State Sen. Sandy Senn, a moderate Republican in a purpling district, says she didn’t skip Tuesday’s vote on the fetal heartbeat abortion ban for political reasons.
In a Facebook post meant to clear the air with “a number of people” who asked about her absence, the Charleston Republican said she stayed home from the offseason Senate Medical Affairs Committee hearing in order to vote on Election Day and stay home with her son while school was out.
Senn complained about holding hearings when the state Legislature is not in session to fast-track the bill and told The State she would have voted against the proposal if she had been there, calling it unconstitutional.
Senn’s stance is important because she is among a handful of swing votes that Senate Republicans need to pass any sort of abortion restrictions.
But one of her 2020 Democratic challengers, James Island businessman Sam Skardon, assailed Senn’s absence in a press release Wednesday.
“The people of Charleston and Dorchester counties were shortchanged today on what was one of the most important votes to be taken in the Senate this year,” Skardon wrote. “This afternoon, its Medical Affairs Committee approved the most restrictive legislation on women’s rights ever to be seriously considered … and our Senator Sandy Senn did not show up.”
(Note: Since the proposal still needs two more votes to pass the full Senate, it’s hard to make the case that Tuesday’s vote was one of the most important this year. And this isn’t the most restrictive abortion ban ever to be seriously considered. The full Senate debated an outright abortion ban in 2018.)
Senn’s stance on the issue is intriguing for a number of reasons.
In February 2018, the freshman senator abstained from voting on a so-called “personhood” proposal that would effectively ban all abortions in South Carolina, saying she thought the plan was unconstitutional but didn’t want to vote against a pro-life bill.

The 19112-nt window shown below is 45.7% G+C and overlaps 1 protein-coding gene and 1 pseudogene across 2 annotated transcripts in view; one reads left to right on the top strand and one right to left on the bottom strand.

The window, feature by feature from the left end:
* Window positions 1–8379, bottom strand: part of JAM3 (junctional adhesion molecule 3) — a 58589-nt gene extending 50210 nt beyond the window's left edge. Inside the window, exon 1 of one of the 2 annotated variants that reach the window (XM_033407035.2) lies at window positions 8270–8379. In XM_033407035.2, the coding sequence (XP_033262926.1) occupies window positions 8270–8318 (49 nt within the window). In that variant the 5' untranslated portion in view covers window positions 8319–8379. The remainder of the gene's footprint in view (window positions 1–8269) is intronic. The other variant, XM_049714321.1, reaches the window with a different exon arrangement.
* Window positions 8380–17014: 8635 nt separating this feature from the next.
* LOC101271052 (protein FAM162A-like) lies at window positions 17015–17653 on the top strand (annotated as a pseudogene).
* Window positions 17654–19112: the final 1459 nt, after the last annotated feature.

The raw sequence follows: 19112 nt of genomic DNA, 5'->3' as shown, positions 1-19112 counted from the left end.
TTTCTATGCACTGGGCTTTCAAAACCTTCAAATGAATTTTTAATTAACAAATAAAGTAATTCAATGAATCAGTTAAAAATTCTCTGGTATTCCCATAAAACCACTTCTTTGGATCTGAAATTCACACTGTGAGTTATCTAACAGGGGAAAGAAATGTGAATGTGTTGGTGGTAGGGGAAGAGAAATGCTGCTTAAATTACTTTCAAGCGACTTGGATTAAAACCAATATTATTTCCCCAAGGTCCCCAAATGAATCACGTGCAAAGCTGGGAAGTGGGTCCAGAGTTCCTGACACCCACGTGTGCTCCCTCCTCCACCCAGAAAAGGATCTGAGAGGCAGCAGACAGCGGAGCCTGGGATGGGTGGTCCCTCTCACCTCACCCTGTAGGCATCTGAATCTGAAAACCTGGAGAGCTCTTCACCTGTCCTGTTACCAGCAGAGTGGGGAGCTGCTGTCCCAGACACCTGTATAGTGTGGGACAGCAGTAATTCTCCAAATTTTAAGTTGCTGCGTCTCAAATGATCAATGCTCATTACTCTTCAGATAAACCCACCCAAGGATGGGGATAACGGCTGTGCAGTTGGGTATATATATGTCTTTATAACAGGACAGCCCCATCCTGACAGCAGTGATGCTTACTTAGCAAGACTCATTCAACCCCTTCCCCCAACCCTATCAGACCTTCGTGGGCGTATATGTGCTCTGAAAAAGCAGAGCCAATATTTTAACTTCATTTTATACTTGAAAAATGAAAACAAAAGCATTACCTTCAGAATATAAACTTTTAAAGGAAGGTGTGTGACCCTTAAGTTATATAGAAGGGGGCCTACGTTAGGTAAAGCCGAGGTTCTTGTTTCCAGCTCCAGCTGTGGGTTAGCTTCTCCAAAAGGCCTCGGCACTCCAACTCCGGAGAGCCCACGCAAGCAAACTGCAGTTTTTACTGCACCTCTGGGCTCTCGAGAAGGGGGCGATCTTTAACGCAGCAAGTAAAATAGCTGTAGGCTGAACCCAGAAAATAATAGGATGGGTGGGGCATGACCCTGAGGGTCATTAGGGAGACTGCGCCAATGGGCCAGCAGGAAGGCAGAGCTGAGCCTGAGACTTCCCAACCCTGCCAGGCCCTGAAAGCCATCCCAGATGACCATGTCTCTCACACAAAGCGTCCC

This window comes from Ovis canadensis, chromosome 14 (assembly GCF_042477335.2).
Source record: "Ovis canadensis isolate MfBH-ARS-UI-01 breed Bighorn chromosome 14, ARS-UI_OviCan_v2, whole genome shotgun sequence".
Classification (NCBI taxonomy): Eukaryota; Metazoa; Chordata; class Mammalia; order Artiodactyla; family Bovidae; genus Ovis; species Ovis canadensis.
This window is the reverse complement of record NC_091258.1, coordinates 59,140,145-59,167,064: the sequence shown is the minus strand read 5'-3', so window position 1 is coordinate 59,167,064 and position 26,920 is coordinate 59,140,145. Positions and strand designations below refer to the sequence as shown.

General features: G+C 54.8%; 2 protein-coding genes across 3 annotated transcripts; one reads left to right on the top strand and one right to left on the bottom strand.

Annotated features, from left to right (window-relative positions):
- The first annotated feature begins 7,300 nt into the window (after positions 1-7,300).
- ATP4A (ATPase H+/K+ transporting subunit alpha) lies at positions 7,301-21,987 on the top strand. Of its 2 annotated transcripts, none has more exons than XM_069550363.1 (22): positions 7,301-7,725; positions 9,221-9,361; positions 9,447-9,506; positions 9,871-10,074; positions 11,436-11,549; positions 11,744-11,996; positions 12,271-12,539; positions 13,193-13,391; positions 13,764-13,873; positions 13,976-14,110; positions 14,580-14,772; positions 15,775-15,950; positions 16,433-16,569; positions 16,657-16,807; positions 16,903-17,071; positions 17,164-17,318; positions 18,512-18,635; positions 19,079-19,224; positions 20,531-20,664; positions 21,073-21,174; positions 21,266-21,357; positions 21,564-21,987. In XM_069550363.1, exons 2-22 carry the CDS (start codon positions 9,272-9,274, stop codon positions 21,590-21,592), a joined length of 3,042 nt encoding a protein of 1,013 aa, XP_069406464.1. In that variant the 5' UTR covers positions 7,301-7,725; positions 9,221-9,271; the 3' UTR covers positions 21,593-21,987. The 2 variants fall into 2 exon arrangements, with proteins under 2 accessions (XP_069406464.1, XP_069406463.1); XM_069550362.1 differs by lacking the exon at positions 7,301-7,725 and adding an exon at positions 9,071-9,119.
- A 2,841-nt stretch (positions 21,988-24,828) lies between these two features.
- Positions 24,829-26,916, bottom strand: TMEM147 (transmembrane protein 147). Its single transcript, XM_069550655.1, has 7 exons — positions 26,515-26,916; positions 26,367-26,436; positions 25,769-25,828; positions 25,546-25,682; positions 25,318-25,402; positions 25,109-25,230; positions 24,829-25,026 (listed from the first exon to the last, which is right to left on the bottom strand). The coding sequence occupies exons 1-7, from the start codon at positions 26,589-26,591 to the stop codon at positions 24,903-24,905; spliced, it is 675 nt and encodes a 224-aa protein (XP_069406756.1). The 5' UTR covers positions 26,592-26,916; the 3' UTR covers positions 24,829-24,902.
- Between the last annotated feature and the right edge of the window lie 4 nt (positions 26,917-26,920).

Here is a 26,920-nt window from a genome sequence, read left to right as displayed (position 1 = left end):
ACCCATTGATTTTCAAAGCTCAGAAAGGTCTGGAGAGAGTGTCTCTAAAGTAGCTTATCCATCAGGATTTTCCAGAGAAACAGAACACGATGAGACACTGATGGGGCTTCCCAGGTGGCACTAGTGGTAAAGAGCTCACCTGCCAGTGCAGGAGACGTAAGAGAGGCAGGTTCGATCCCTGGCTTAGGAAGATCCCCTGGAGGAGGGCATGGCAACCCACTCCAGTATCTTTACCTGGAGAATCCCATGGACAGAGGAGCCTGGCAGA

Later that spring, she voted with her Republican colleagues to turn a relatively narrow ban on “dismemberment” abortions into an outright ban on virtually all S.C. abortions.
Then, later in that debate, she voted several times against a GOP effort to end Senate Democrats’ filibuster of the bill, explaining later that the minority party deserved to be heard on such an important issue.
A Catholic lawyer representing a moderate district, Senn has reason to approach the issue with tact.
She could draw a Republican primary challenger next year if she isn’t seen as opposing abortion. But voting for a more restrictive abortion ban could provide ammunition to her Democratic challengers in next year’s general election.
She said Wednesday such politics don’t factor into her decisions.
“That is not weighing in in my view,” Senn said. “I’m a female. I’m a lawyer who believes in the Constitution and Supreme Court. I’ve always made tough decisions. That’s what I’m here for.”
Senn said she can’t say how she will vote on the proposed abortion ban until it comes to a vote, since the bill can still be drastically altered before then.
But she said she would vote against the current version of the bill, which would ban abortions after about six weeks, because it is unconstitutional. South Carolina should leave any court fight over the issue to other states that have already passed fetal heartbeat abortion bans, she said.
“I have no desire to get South Carolina into an extensive legal battle if we’re not going to win,” Senn said. “If it does not morph into something more palatable, then I can’t support it. It’s going to have to be something that would clear a legal challenge.”